Yesterday, a City Hall spokesperson confirmed to the Daily News that, yes, even for outdoor baseball games, the mandate will apply to Yankees players and Mets players.
In other words, unless something changes, unvaccinated players on both teams — and the Mets were one of the six below the 85% vaccination threshold last season — will not be allowed to play in 81 home games.
Of course, something could change. Opening day is still three weeks away and invested parties at the team, league, and union level are in communication with the city.
“I’m looking forward to speaking to Major League Baseball, as we put our heads together with our medical team and figure out how we come up with a solution here,” New York Mayor Eric Adams said on Wednesday. “That’s my goal. My goal is to come up with a solution where we’re safe, to get our economy back up and operating and don’t change the progress we have made.”
Yankees chairman Hal Steinbrenner said “those discussions have really just begun,” when pressed for detail, but largely deferred all inquiries to team president Randy Levine.
“Randy Levine’s dealing with City Hall about that right now,” he said, “and that’s really about all I got for you on that regard. He’s on it.”
Testing gives way to health screenings
Local ordinances in Toronto and New York supersede anything MLB implements, but for the third year in a row, the league and the players agreed to COVID-specific health and safety protocols as of this week. The strict testing and mask mandates of the past two seasons have been replaced with daily health screenings. And after initial intake, players will be tested only when they show symptoms of COVID.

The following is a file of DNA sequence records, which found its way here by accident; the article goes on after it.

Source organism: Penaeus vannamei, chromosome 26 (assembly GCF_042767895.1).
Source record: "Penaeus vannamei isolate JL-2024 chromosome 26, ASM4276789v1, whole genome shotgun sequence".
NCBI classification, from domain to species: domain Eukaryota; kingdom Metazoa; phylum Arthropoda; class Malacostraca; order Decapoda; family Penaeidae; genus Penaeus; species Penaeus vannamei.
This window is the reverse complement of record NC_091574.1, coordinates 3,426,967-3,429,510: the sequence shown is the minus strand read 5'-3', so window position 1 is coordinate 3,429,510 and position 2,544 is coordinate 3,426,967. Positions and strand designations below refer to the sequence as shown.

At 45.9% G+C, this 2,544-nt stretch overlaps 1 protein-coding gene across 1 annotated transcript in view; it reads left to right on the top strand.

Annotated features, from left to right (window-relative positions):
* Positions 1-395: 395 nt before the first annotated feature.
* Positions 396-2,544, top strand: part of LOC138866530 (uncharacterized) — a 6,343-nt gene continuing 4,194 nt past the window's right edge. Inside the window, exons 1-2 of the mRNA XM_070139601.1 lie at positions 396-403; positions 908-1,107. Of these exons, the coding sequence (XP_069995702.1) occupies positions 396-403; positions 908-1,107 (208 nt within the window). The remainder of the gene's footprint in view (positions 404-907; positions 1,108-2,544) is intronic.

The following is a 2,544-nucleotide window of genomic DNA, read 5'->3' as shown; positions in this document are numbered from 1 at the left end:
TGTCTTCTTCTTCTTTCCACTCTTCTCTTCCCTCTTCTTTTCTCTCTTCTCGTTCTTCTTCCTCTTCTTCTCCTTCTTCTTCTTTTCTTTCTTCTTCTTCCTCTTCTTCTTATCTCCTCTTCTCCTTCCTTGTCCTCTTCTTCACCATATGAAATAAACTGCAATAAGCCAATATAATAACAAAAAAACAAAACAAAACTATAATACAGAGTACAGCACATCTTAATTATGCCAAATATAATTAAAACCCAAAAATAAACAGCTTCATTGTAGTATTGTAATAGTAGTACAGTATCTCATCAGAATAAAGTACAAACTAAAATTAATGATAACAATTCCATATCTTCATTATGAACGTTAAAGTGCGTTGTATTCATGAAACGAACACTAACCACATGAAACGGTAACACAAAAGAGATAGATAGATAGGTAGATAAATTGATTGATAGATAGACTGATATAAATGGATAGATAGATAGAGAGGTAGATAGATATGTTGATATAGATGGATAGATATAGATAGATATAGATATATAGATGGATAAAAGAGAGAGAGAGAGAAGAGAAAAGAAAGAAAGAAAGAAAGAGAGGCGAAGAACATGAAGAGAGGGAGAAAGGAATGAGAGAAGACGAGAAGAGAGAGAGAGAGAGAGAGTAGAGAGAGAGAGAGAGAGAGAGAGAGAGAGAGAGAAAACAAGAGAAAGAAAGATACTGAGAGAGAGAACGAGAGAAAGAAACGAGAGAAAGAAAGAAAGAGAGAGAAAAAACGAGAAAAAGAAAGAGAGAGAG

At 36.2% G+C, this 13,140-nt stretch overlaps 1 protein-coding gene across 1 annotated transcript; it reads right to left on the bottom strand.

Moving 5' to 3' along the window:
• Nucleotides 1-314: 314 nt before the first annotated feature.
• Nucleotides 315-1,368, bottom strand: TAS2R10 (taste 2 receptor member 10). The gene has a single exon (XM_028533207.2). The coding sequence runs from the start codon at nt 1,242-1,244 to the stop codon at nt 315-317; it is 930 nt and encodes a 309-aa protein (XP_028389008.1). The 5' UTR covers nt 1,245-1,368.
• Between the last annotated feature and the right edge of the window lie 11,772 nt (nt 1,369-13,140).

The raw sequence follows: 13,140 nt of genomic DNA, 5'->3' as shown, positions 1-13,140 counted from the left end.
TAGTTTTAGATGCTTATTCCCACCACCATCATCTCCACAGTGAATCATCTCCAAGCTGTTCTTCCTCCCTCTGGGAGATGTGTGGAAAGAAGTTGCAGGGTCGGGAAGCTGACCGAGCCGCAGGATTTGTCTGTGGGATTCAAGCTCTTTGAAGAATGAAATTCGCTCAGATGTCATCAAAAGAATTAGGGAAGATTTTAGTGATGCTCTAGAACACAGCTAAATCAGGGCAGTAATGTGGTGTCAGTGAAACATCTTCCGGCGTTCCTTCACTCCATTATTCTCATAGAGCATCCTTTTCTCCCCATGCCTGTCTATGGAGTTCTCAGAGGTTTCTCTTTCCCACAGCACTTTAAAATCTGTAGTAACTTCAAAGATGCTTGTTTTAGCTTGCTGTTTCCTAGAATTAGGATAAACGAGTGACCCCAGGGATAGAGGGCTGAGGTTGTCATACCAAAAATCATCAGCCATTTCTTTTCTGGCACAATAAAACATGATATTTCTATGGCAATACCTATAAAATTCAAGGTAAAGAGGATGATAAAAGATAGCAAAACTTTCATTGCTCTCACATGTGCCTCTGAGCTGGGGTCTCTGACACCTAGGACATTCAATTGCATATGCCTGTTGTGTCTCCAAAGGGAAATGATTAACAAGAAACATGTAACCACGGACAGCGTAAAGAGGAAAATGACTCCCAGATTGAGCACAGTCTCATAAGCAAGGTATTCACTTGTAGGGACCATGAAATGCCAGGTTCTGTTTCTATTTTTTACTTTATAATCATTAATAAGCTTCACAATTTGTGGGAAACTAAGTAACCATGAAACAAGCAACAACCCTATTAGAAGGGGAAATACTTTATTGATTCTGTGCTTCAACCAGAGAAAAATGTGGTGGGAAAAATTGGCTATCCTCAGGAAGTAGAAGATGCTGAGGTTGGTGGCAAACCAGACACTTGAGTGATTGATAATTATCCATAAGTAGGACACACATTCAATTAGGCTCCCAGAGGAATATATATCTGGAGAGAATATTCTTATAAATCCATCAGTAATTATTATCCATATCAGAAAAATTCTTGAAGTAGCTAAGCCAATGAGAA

In the event that a player does test positive, teams will still conduct contact tracing. Vaccinated close contacts will not have to quarantine, but do have to test negative throughout the following week. Unvaccinated close contacts will have to quarantine for at least five days and meet a series of criteria to return to the field. If a team sustains an outbreak of at least three players testing positive in a five-day span — and even under the strict guidelines and constant testing last year, outbreaks affected a handful of teams — all players, regardless of vaccination status, must wear a mask in indoor facilities.
What figures to matter the most, though, is what will happen in the event that COVID disruptions do become a part of the 2022 baseball season.
Last year, the league couldn’t even get through opening day without a COVID postponement, and once again, MLB retains the right “to relocate Club(s) to neutral sites, Spring Training sites, or other Clubs’ home ballparks, and/or reschedule games contained in the 2022 championship season schedule, if necessary, for health/safety reasons, to comply with governmental restrictions, or to complete the schedule.”
The same is true of the postseason. “Bubble” playoffs may already feel like a distant memory, an unpleasant relic of a harrowing 2020. But if there is anything to be learned from the first 24 months of pandemic-affected life, it’s to prepare for the worst. Protocols drafted in March will have to cover high-stakes games played in October. The pandemic has taken a turn for the worse in less time than that before.
And so the most important stipulation could end up being the one that says MLB can, with the union’s consent, “also implement additional health and safety protocols during the 2022 championship season and/or postseason” deemed necessary in consultation with medical experts.
Hopefully that won’t matter, by the World Series the world will be different, better in at least this one way. The baseball stories will be about baseball again. But we’re not there yet.